Initially, the WAAC wasn’t formally part of the Army: “The corps shall not be a part of the Army, but it shall be the only women’s organization authorized to serve with the Army, exclusive of the Army Nurse Corps.”13 If WAACs were sent overseas, they didn’t get the overseas pay the men got, and if they were killed, there was no death benefit to their parents, spouses or children.14

But in 1943, Rep. Rogers introduced more legislation to integrate what then was designated the Women’s Army Corps into the Army itself. Signed into law on 1 July 1943, the law provided “That there is hereby established in the Army of the United States, for the period of the present war and for six months thereafter or for such shorter period as the Congress by concurrent resolution or the President by proclamation shall prescribe, a component to be known as the ‘Women’s Army Corps’.”15 Oveta Hobby became its first director as well, sworn in with the rank of Colonel on 5 July 1943.16

Women in the military.17 Officially. And it began 71 years ago today.


 
SOURCES

  1. WAAC/WAC: Women’s Army Auxiliary Corps (WAAC),” Women in the U.S. Army, Army.mil (http://www.army.mil/ : accessed 14 May 2013).
  2. Wikipedia (http://www.wikipedia.com), “Edith Nourse Rogers,” rev. 25 Apr 2013.
  3. WAAC/WAC: Women’s Army Auxiliary Corps (WAAC),” Women in the U.S. Army, Army.mil (http://www.army.mil/ : accessed 14 May 2013).
  4. § 1, “AN ACT To establish a Women’s Army Auxiliary Corps for service with the Army of the United States,” 56 Stat. 278 (1942).
  5. See “World War II Army Enlistment Records, ca. 1938-1946,” Record Group 64: Records of the National Archives and Records Administration; Archives.gov (http://www.archives.gov : accessed 14 May 2013).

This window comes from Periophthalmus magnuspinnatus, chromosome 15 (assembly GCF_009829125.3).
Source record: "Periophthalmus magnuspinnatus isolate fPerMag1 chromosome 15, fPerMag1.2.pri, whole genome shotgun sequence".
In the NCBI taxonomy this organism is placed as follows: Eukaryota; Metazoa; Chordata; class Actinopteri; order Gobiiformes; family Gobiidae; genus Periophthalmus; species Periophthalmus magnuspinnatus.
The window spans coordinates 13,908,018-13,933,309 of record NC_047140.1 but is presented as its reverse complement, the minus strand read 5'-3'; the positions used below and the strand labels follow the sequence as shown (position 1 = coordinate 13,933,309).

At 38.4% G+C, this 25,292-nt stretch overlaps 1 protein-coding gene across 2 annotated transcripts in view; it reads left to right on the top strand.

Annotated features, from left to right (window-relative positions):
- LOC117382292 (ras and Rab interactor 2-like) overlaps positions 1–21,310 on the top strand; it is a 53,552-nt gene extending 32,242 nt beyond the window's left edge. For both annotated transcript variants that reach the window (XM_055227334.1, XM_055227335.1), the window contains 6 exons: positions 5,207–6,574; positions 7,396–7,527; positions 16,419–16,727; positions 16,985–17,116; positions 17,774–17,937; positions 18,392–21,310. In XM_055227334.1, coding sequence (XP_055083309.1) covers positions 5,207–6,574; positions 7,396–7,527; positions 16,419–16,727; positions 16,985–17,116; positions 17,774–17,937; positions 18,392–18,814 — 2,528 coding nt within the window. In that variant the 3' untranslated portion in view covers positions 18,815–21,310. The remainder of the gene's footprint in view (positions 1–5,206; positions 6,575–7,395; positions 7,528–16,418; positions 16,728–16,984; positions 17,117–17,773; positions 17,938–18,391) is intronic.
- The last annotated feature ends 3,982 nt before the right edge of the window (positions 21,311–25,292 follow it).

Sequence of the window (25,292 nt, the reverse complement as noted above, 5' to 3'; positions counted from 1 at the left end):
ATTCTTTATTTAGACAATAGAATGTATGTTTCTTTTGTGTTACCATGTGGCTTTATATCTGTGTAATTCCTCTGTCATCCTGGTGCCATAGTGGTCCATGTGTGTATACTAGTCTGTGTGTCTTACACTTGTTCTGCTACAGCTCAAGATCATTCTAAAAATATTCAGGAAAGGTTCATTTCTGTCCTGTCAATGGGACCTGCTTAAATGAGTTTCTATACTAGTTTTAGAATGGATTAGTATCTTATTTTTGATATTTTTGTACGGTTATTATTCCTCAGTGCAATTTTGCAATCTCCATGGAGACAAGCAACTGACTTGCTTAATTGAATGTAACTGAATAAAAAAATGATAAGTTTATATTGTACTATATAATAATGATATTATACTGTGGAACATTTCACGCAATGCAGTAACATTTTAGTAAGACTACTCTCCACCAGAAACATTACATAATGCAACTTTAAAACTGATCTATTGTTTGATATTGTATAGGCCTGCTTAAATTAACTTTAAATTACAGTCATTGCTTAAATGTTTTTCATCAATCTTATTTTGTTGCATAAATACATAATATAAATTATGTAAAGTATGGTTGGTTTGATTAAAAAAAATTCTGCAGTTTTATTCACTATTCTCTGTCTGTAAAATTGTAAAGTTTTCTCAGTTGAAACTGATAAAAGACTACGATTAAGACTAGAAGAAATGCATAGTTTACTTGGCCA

6. Ibid., enlistment record of Mary W. Lon; database, Archives.gov (http://www.archives.gov : accessed 14 May 2013).
  7. Ibid., enlistment record of Pearl E. Ray; database, Archives.gov (http://www.archives.gov : accessed 14 May 2013).
  8. Ibid., enlistment record of Clara H. Tennison; database, Archives.gov (http://www.archives.gov : accessed 14 May 2013).
  9. Ibid., enlistment record of Dorothy D. Dollins; database, Archives.gov (http://www.archives.gov : accessed 14 May 2013).
  10. Ibid., enlistment record of Oveta C. Hobby; database, Archives.gov (http://www.archives.gov : accessed 14 May 2013).
  11. WAAC/WAC: Women’s Army Auxiliary Corps (WAAC),” Women in the U.S. Army, Army.mil (http://www.army.mil/ : accessed 14 May 2013).
  12. Ibid.
  13. § 12, “AN ACT To establish a Women’s Army Auxiliary Corps for service with the Army of the United States,” 56 Stat. 278 (1942).
  14. WAAC/WAC: Women’s Army Auxiliary Corps (WAAC),” Women in the U.S. Army, Army.mil (http://www.army.mil/ : accessed 14 May 2013).
  15. “AN ACT To establish a Women’s Army Corps for service in the Army of the United States,” 57 Stat. 371 (1943).
  16. WAAC/WAC: Women’s Army Auxiliary Corps (WAAC),” Women in the U.S. Army, Army.mil (http://www.army.mil/ : accessed 14 May 2013).
  17. For more information generally about women in the U.S. Army, including the unofficial service of women as far back as 1775, see Women in the U.S. Army (http://www.army.mil/women/ : accessed 14 May 2013).